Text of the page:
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2013 Porsche Boxster New Car Review by Martha Hindes - RTM's 2013 Sexy Car Buyer's Guide

2013 Porsche Boxster Road Test Review

by Martha Hindes

2013 Sexy Car Buyer's Guide - Top 10 Most Sex Appeal

Chevrolet Camaro SS

Mini Cooper Roadster

Dodge Challenger

Nissan 370Z

One of our favorite Porsche stories involves the guys over at Ford Motor Co. They, as the story goes, decided to tune the exhaust of one of their little compact cars (probably an Escort at the time) and make it sound like a Porsche. Then they gave it to a family to test it out. Apparently it didn't last long, after the driver; infatuated with the delicious roar it exuded drove it the way one would expect a Porsche to be driven. But boy, was it a blast in the process. Lesson taken. If you're going to haul like the crown jewels of sports cars, make sure that's what you're driving – like the 2013 Porsche Boxster S, top down, carving its way along a whiplash road and owning every inch of it.

We've never failed to find a Boxster that didn't grab us with the same kind of tenacious grip, sucking us into its spellbinding aura of power, fun and delicious appeal. Whether it’s the sultry lines of the roadster, top down or up, or the decadent roar in its wake, or the amazing surge with a tap on the accelerator, or all of that combined, we're hooked.

This new generation rear-drive Boxster takes off from the heady level it lived at earlier, and refines it even more. First there was the diet. The Boxster has lost weight this go round, thanks in part to a body of steel and aluminum. But it's also stretched with a longer wheelbase, wider track and larger wheels for superior handling over its predecessor (if that seems possible).

Like Hollywood's naughty Lindsay Lohan cutting down on the consumption of liquids, the Boxster has done the same with premium gasoline. Fuel consumption is improved by about 15 percent in this new generation version of the Teutonic classic.

Two flat six cylinder boxer engine configurations power this little dynamo. (One can think of two boxers sparring in a sporting ring, with fists punching back and forth, for a mid-mounted engine with particularly aggressive power for its size.) The first 2.7-liter for the entry level Boxster (if anything from Porsche can be considered entry level), churns out 265 horsepower and 206.5 lb.-ft. of torque, while the top line Boxster S, with a 3.4-liter version, lets 315 horses out of the stable and generates 266 lb.-ft. of torque.

Purists get a six speed manual with both. Converts to automatic rack up a seven-speed PDK (an abbreviation for some unpronounceable German word) that Porsche says "allows faster sprints and lower fuel consumption." It instinctively recognizes when the driver wants a kick.  For those who drive by instinct and revs, the redline here is 7,800. The S version gets 19-inch wheels with bright red brake calipers peeking out of the 10-spoke sport wheels like some satanic siren. They are one inch larger than the standard Boxster wheels. For the truly decadent, there are optional 20s available.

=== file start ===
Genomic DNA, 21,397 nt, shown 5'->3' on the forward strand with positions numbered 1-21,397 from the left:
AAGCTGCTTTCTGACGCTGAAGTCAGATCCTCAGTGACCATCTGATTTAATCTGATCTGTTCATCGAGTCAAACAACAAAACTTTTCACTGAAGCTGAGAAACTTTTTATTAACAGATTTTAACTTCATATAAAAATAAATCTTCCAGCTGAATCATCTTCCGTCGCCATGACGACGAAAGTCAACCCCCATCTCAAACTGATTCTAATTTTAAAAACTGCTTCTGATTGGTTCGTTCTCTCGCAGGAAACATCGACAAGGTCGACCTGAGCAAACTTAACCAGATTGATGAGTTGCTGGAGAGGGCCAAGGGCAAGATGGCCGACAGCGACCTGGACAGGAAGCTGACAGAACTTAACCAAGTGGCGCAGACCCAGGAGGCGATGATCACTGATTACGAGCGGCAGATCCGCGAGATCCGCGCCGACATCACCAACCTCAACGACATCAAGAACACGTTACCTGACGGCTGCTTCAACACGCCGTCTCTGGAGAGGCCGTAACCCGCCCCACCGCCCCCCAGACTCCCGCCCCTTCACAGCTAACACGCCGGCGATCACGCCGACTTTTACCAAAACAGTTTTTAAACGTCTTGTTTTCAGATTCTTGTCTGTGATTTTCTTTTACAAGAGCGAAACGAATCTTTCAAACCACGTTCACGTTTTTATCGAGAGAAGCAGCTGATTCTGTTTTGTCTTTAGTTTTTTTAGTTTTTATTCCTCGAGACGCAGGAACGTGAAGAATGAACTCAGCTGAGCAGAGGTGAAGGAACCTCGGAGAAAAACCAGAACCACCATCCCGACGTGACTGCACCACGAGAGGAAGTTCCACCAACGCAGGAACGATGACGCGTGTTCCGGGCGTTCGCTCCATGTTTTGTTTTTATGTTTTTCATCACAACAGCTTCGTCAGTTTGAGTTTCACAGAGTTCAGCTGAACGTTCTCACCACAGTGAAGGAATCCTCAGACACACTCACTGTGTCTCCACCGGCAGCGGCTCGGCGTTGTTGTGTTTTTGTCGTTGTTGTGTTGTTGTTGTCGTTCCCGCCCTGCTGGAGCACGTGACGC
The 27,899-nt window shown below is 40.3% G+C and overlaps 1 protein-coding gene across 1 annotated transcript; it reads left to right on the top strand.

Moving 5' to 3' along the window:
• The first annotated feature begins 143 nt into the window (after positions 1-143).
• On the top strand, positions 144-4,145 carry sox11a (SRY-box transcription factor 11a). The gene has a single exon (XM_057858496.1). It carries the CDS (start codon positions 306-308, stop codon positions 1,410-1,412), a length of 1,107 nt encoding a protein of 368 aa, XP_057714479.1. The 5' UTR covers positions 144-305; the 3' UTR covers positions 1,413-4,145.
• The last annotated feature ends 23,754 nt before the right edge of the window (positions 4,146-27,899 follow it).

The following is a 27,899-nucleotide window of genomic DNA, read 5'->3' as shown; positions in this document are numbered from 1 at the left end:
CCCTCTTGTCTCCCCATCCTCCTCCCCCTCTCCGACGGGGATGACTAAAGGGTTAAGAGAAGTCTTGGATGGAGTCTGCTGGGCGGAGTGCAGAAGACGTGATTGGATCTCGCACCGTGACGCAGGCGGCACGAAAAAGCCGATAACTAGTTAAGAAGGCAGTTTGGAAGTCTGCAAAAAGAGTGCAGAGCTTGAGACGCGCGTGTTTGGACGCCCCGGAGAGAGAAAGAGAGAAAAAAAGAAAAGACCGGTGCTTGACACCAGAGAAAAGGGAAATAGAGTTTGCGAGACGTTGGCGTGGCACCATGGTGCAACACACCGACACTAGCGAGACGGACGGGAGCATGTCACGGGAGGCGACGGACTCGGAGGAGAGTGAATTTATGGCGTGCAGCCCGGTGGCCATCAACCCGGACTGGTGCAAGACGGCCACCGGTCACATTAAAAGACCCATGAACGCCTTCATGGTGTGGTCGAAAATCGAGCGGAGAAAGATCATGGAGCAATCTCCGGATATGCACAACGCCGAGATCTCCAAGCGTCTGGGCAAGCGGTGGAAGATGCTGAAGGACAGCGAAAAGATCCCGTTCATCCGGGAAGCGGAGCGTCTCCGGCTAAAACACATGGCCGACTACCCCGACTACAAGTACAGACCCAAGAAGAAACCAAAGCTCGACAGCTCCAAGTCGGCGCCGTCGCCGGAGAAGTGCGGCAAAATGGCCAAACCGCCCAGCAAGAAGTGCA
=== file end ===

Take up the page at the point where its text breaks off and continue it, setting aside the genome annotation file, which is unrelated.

The automatic gets better fuel economy numbers than the manual it turns out, earning 22 city/32 highway and 26 combined in the Boxster, losing 1 city and 2 each highway and combine in the S. The best the manual can do is 20/30/24 in the standard Boxster. When not accelerating, Porsche has added what it calls "coasting" with engine idling to add to mileage. Of course all those numbers disappear on the track circuit, where one can push the manual to about 173 mph in the S. But that doesn't happen without an energy drink infusion. Hey, if you want to play you have to expect to pay something for the privilege.

As expected, the new Boxster retains a slightly bug-eyed appearance, with a redesigned, rounded edged tush with centered exhaust tips that signals this is the one and only. The deep side scoops are for mid-engine air flow. The total impact is mesmerizing.

Inside, the no-nonsense placement of controls, other than gauges in front of the three-spoke wheel, are neatly arranged in the center stack. In the "would you believe" category, it even has a sport button that allows for a toggle between comfort (with better fuel economy) and sport mode when stop/start and coasting functions are disabled. 

With all those energy conserving add-ons, we'd expect some reflection in pricing. But listed in 2014 dollars, the standard Boxster clocks in at $50,400 while the Boxster S is $62,100. Those are just a shade above 2013's numbers. And if someone is doing advance planning to determine if a Boxster is in next year's budget, Porsche has put a little bottom line reality help on the horizon.